Option Paralysis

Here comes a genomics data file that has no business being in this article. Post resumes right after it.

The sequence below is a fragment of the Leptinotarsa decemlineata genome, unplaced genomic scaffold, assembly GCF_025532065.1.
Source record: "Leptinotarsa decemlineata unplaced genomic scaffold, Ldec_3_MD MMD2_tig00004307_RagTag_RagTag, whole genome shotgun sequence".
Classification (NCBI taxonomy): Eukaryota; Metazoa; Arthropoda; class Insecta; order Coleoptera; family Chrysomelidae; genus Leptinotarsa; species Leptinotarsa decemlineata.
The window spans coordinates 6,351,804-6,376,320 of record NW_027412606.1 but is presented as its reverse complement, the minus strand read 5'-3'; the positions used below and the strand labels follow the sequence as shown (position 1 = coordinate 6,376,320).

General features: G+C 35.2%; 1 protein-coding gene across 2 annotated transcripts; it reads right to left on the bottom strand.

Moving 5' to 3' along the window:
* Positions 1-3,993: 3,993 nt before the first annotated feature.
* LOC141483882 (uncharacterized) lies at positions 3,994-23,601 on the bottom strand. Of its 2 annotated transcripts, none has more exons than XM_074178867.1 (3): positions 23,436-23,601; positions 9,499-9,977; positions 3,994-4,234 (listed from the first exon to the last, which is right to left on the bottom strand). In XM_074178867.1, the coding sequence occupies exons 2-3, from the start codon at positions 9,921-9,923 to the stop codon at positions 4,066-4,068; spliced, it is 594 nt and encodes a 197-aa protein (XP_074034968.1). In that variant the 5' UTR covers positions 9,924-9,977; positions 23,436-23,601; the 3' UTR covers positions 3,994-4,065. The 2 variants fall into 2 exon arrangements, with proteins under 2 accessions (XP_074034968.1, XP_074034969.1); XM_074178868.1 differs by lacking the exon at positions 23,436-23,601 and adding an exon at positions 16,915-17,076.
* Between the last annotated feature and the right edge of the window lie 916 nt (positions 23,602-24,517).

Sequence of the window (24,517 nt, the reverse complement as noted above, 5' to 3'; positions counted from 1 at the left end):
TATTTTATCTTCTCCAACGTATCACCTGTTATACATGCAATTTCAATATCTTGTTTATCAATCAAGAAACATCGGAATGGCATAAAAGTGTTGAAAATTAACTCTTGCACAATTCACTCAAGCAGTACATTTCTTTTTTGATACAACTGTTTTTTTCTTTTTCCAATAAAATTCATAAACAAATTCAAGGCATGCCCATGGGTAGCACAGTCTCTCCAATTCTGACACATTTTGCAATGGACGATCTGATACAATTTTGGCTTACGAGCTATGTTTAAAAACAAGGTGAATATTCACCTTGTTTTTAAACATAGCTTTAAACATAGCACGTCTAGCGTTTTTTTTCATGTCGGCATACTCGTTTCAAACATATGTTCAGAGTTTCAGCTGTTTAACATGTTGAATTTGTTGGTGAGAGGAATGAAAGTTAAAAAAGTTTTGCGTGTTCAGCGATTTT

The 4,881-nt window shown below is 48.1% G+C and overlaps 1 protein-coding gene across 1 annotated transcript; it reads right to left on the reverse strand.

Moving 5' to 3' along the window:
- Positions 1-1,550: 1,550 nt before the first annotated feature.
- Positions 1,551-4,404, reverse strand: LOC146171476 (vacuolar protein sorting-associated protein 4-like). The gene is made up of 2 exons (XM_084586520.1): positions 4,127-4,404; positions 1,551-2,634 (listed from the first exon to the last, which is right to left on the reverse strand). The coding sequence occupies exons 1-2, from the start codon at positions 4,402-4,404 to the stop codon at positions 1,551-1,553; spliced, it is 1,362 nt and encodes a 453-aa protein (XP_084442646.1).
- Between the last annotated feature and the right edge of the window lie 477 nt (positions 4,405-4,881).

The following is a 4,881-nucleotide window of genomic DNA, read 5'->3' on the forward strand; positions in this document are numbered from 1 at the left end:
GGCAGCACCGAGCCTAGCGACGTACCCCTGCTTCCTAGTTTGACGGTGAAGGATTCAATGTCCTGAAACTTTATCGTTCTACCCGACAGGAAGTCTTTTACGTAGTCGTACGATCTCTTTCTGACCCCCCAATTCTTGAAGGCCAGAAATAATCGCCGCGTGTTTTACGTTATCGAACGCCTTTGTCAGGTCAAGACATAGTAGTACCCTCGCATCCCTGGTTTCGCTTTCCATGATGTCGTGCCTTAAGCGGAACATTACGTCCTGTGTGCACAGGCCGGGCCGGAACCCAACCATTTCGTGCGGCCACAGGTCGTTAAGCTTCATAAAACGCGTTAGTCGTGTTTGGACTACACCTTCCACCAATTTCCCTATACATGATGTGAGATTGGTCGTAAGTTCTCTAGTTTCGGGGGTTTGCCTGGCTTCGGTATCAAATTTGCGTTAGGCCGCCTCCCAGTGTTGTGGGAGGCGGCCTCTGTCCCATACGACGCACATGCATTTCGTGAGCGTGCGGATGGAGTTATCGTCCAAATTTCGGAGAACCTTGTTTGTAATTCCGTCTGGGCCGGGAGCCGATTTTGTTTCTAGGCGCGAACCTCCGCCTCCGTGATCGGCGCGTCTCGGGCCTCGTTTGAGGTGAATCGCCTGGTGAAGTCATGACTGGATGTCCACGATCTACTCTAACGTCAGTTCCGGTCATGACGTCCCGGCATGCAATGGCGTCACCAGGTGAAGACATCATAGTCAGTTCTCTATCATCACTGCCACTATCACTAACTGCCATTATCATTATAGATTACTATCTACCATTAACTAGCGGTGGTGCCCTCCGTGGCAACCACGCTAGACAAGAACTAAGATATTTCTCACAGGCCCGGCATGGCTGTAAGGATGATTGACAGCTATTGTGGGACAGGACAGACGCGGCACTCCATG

What happens when consumers are faced with too many options? Depending on the urgency of the purchase, this can result in commoditization (“They’re all the same. This one’s the cheapest.”) or failure to make a purchase at all (“This is too confusing. I need to do more research… Do I really need this? I don’t have time…”). Consumers say they want more choice. However, research paints a different picture. Too many choices have the tendency to paralyze consumers. This isn’t only true within categories, but also within brands. It’s why with over 500 channels, there is never anything to watch on TV. Psychologists call this phenomenon “Option Paralysis” and it is happening more and more often in every sector of commerce. So what can companies do to ensure consumers have adequate choice, but aren’t overwhelmed with options? In 1995, Dr. Sheena Iyengar, professor of business at Columbia University, set up a booth of jams in a boutique market. Every few hours, she reduced the number of available options by 75% (from 24 to 6). As you can see from the results of the study in the chart below, people are attracted to choice, but are motivated to purchase by smaller, more distinct choice sets. Obviously, jam is an impulse purchase. However, what is true of low involvement decisions is also true of high involvement decisions, people want to make the “right choice.” Granularity over complicates the decision process by making it difficult to discern one option from another. The key is to provide enough choice so as to present options, but also to ensure clear division within that option set. Think Small, Medium and Large, not 6 ounce, 8 ounce, 10 ounce, 12 ounce, 14 ounce, 16 ounce… and so on and so on. As you can see, the SM, M, LG set provides clear options (two extremes and something in between). The other example provides little differentiation within the choice set (“Am I 12 ounces thirsty or only 10?”). Many marketers make the mistake of pitting themselves directly against their competition. This is not brand positioning. It’s a street fight (the result of poor, if not nonexistent, differentiation within choice sets). This greatly contributes to Option Paralysis. You may hurt your competitor, but at what cost? Overcoming Option Paralysis is about Brand Positioning, and Brand Positioning is about disrupting the status quo to stand for something that not only stands out but addresses a unique consumer need in a way that no other brand can. This creates contrast and that’s what branding is all about: Differentiation (“This one stands out.”) and Identification (“That’s the one I was looking for.”).